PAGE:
Excuse me, sir, but may I be of assistance? Ah, I see I have alarmed you. Do not be frightened by my beard: I am a lover of America. I noticed that you were looking for something; more than looking, in fact you seemed to be on a mission, and since I am both a native of this city and speaker of your language, I thought I might offer you my services.
Unlike a straightforward first-person viewpoint, this type of narrator may have some agenda with ‘us’ — something they want to convince us of or an attitude towards us. Cast in the story, we feel more involved in the discourse.
4. To reinforce the ideas that drive the story
Here’s a piece of advice from editor Kate Angelella: “If an author wanted to try writing in second-person POV, I would encourage them to do so — so long as it's a purposeful choice. Is there a reason why this POV works best for your story, other than style and a desire to be Literary with a capital L?”
Iain Banks’ Complicity contains two viewpoint characters: a journalist and the murderer whose killings have been inspired by his writing. The chapters told from the murderer’s POV are in the second person:
You hear the car after an hour and a half. During that time you’ve been here in the darkness, sitting on the small telephone seat near the front door, waiting. You only moved once, after half an hour, when you went back through the kitchen to check on the maid.
Author and editor Tim Major points out that this choice of POV ties with the novel’s primary theme (which is spelled out in the title). “The second-person perspective makes the reader complicit in the murders, experiencing them as if he or she is carrying them out, and therefore the reader is involved in a very unusual manner.”
This uncomfortable intimacy in the ‘killer’ chapters brings the reader into the headspace of the journalist — who himself is dealing with this acute sense of complicity. It’s interesting to note that Complicity, like The Fifth Season, uses the second person as just one of its viewpoints.
Editor Eleanor Abraham also points to Italo Calvino’s If on a Winter's Night a Traveler, which begins:
You are about to begin reading Italo Calvino’s new novel, If on a winter’s night a traveler. Relax. Concentrate. Dispel every other thought. Let the world around you fade.
As the book unfolds, more assertions are made about the reader (“You’re the sort of person who, on principle, no longer expects anything of anything”). According to Abraham, Calvino’s book is ”very self consciously and brilliantly about the writing and reading processes, and about narrative itself. About spectator and spectacle. About reality and unreality.”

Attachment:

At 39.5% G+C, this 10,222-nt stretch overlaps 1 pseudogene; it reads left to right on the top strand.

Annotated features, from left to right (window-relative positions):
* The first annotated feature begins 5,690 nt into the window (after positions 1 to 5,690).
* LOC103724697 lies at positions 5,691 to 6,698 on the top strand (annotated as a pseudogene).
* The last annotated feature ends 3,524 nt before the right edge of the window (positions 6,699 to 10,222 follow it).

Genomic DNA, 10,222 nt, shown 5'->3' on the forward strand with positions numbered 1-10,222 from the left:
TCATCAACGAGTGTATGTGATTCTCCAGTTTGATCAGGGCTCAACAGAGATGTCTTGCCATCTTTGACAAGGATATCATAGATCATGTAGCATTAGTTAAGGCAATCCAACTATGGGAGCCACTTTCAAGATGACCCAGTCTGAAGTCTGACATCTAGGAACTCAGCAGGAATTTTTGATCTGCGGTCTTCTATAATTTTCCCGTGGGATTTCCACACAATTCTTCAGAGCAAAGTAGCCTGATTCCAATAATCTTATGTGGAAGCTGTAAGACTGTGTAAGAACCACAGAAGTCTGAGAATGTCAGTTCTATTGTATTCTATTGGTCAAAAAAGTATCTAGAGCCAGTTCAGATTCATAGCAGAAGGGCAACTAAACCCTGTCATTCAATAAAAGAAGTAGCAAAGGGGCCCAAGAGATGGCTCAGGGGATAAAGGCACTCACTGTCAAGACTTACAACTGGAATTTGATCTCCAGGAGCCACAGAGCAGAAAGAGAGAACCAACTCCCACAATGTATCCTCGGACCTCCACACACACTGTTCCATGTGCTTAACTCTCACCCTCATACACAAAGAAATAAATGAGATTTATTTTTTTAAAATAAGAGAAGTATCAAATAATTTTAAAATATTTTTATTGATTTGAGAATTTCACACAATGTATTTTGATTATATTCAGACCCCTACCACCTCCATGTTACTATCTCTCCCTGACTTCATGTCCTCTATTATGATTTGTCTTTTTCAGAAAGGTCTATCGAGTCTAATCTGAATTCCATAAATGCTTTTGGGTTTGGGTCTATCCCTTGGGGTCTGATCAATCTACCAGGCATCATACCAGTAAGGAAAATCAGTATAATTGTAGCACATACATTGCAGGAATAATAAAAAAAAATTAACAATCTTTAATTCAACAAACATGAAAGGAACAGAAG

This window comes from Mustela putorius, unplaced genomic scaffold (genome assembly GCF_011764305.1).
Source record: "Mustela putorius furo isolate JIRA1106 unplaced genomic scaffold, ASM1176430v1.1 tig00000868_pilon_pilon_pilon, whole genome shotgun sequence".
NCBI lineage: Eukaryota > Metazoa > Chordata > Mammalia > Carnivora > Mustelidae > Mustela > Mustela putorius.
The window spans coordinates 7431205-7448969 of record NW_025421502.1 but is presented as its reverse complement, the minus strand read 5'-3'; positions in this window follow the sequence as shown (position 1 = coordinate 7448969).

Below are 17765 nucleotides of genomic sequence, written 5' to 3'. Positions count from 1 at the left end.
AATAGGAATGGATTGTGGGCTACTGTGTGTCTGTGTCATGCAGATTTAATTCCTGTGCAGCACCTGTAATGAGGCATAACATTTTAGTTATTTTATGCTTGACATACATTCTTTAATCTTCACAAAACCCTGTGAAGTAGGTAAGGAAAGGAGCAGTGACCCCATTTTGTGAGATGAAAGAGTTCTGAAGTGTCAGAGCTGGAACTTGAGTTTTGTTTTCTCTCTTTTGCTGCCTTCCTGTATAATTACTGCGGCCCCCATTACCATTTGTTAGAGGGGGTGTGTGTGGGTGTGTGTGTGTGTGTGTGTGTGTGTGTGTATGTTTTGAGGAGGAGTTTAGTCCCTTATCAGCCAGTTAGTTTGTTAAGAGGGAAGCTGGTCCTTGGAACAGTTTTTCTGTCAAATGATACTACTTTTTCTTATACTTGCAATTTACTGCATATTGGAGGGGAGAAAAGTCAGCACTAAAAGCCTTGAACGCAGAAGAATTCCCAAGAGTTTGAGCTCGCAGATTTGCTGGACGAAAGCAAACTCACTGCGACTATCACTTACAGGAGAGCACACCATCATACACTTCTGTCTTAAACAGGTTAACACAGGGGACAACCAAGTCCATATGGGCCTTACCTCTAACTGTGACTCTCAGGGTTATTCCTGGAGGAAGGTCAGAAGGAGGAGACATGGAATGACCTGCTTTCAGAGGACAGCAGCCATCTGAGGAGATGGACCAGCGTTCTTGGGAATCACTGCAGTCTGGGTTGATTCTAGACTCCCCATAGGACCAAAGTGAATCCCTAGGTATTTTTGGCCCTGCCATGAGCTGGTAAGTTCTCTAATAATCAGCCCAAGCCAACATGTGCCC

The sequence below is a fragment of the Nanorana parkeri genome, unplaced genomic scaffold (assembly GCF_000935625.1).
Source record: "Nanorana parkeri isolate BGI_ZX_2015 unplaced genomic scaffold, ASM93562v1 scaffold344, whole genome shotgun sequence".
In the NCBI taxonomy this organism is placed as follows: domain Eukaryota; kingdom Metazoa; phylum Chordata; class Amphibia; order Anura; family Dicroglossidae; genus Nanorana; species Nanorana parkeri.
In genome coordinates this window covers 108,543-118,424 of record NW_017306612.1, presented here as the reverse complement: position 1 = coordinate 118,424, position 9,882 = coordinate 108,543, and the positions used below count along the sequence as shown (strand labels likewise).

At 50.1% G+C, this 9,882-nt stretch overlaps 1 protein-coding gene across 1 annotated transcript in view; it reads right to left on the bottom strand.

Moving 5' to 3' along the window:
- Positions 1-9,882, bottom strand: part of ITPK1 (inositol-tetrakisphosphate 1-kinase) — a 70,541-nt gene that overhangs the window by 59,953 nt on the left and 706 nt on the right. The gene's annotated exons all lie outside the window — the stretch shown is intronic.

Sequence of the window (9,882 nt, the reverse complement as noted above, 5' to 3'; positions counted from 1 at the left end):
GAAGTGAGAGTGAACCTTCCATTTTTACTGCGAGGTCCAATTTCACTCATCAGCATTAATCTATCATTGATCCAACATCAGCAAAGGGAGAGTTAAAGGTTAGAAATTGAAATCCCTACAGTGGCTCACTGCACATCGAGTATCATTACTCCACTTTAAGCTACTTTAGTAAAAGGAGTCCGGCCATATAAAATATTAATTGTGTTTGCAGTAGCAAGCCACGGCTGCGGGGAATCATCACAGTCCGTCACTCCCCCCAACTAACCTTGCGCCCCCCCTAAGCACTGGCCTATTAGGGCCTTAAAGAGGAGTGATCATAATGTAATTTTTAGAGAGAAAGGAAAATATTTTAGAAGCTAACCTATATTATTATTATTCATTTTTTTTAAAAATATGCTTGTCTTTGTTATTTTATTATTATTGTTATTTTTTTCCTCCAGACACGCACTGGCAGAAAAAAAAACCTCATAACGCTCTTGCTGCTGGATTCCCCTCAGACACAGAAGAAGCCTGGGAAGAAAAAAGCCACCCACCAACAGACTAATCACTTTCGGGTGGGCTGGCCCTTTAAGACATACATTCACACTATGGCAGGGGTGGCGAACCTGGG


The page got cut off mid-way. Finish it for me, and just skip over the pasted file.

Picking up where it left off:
As this book is a metafiction that delves into the nature of literature — and is very much about the act of reading — the use of second-person POV is not just appropriate but an intrinsic part of what makes it work.
Now that we’ve seen the effects of second person point of view, let's address the elephant in the room.
Should you write your novel in the second person?
In a word: no. In the opinion of almost every editor we spoke with, if you aim to start a career as an author, then 99.9% of the time, writing a novel in the second person is a bad idea. Here are some of the reasons they give:
It's an additional set of hurdles you don’t need
“I think an entire novel in second person POV would be a difficult undertaking as it can be hard to get right — it’s easy to lose your way and write a confusing scene. Those repetitive pronouns can tie you and your story up in knots.”
— Ben Way
It can be a lot to ask of your reader
“In second person, I think it's crucial to consider what spaces you're asking the reader to occupy intimately, and how you're going to get them to suspend their disbelief. Sometimes, it's actually an increased distance between the character and the reader who's watching her that can cultivate the empathy you need.”